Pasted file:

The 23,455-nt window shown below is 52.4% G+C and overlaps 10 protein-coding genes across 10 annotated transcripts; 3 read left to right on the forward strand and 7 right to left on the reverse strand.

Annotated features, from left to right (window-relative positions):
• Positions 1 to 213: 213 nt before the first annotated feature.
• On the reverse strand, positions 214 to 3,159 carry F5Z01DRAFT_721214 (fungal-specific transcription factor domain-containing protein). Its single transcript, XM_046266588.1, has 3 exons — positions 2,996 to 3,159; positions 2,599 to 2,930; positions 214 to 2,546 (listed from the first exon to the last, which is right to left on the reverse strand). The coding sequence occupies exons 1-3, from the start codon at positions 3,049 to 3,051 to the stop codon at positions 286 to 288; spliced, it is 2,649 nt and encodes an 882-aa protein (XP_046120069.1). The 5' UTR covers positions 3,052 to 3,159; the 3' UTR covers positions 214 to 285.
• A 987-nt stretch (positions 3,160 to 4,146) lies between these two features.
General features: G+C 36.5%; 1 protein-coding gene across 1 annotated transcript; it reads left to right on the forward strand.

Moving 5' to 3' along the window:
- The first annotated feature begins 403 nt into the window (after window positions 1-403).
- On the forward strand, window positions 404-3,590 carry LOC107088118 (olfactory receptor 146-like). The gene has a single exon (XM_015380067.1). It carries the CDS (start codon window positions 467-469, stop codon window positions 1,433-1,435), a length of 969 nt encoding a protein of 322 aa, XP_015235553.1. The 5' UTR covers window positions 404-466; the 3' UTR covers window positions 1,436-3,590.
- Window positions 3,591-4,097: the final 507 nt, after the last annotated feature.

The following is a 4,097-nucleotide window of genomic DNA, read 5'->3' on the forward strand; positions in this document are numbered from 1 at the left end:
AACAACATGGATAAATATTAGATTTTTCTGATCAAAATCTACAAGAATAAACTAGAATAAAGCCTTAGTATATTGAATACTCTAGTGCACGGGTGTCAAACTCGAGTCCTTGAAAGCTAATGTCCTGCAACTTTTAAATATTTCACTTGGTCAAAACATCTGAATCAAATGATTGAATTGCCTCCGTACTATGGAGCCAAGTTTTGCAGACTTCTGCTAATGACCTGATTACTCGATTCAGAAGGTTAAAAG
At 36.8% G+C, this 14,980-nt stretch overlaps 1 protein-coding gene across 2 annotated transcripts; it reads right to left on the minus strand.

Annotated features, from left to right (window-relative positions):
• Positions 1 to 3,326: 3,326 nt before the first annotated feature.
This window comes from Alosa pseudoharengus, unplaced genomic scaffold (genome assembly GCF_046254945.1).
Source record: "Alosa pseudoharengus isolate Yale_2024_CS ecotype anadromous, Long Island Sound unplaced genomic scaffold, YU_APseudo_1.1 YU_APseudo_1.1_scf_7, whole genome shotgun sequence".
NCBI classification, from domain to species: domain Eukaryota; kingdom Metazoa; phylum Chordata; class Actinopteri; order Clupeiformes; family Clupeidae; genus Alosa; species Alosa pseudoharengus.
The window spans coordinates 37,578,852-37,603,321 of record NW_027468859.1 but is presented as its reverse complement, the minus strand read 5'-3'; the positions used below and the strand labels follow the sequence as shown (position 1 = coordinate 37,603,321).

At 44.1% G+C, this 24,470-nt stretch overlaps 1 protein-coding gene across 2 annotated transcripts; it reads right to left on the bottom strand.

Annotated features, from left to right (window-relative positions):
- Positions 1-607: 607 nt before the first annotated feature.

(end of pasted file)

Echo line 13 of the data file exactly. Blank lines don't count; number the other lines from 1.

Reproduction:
At 36.8% G+C, this 14,980-nt stretch overlaps 1 protein-coding gene across 2 annotated transcripts; it reads right to left on the minus strand.